SUPPORTING STUDENTS: Counseling and Student Support Services remain open during hybrid learning. (Emily Falconer)
SUPPORTING STUDENTS: Counseling and Student Support Services remain open during hybrid learning.

Emily Falconer

Student Support Services adjust to methods of online aid

March 16, 2021

From experiencing a pandemic to trying to juggle remote learning among other responsibilities, many high school students have simply found themselves struggling in a way they have never experienced before. Though school counselors push out resources and encouraging emails, some students still hold mixed feelings for the Counseling and Student Support Services (CSSS) department. 

Role of Student Services

As presented in a Jan. 11 Board of Education meeting, Associate Principals Erin Ludwick (DGN) and Sara Courington (DGS), along with CSSS leaders Dr. Vince Walsh-Rock (DGS) and David King (DGN) provided information on how exactly the district goes about supporting students.

The presentation highlighted the three systems of support that encompass student services: academic, social-emotional and post-secondary. Three factors were also identified in supporting struggling students: identity, intervene and assess.

“Our teachers and counselors often collaborate and a lot of times the combined effort between the parents, teachers and counselor team is successful in making a positive change especially in the area of academics or in helping a student identify what their social-emotional needs are,” Ludwick said.

An internal referral form was created in the spring for District 99 teachers and counselors to track data and see trends that otherwise would have been neglected due to the elimination of quick in-person “step into my office” check-ins.

The presenters concluded by showing off a website that was created the week of March 16 that is continually updated with resources to further support students, parents and faculty.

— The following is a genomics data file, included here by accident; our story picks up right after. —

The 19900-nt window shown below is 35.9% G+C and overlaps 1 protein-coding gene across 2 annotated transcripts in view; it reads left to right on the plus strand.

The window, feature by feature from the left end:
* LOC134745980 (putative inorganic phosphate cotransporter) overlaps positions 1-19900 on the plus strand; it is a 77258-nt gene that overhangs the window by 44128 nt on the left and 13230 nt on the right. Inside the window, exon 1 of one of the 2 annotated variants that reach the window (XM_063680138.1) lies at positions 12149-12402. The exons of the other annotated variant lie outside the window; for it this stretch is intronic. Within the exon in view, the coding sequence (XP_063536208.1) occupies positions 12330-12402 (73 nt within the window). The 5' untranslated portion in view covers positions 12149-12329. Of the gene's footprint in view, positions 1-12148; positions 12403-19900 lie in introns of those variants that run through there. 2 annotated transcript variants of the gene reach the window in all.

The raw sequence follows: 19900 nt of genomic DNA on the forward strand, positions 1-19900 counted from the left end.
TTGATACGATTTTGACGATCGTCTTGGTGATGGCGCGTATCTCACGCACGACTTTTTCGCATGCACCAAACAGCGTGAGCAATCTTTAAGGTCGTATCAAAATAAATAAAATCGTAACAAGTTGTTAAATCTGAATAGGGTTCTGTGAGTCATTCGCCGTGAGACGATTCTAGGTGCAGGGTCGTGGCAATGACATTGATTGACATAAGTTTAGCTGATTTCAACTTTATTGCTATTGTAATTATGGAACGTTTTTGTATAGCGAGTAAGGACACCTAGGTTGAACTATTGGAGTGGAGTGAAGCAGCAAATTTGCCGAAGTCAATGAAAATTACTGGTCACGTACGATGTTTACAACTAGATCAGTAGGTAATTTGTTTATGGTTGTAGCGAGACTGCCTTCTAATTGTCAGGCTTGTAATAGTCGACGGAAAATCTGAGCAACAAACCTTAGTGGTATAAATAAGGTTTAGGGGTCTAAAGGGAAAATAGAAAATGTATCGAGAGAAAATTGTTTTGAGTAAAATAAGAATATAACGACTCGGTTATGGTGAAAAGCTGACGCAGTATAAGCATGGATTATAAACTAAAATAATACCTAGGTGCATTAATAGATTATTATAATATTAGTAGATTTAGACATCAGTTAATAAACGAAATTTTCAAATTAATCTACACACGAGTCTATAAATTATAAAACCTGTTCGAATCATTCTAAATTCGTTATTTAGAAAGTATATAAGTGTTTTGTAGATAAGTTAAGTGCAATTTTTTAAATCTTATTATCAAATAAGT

School Counselor Mark Wasik details the extent of what exactly counselors do, beyond the stereotypical creating, managing and changing student schedules.

School Counselor Mark Wasik details the extent of what exactly counselors do, beyond the stereotypical creating, managing and changing student schedules.

“As counselors, we’re trained in areas of academics and it’s not just about scheduling, it’s about helping students find supports that they may need in any subject,” Wasik said. “Along those lines, we’re connecting kids to different resources, getting tutors for them or working with their parents on establishing better routines and habits.”

Wasik believes that communication is essential for identifying struggling students, and factors such as grade checks and teacher feedback play into who is reached out to.

“We respond to concerns, whether it’s coming from a teacher, parent or student,” Wasik said. “There is that struggle with the kids who aren’t being identified or coming to us for support. Sometimes it’s very one-sided where it’s us constantly reaching out but we’re not getting a lot back. With anything, we have to have a response.”

As far as email responses are concerned, Wasik noted that it is within a school counselor’s professional responsibility to answer back.

“We really try to respond within 24-48 hours; we all take pride in getting back to families and getting back to all emails within that time. I think during course registration when we’re really bombarded with a ton of emails and requests we put out a caveat of 48-72 hours since it’s such a heavy time, but people tend to be very understanding of that,” Wasik said.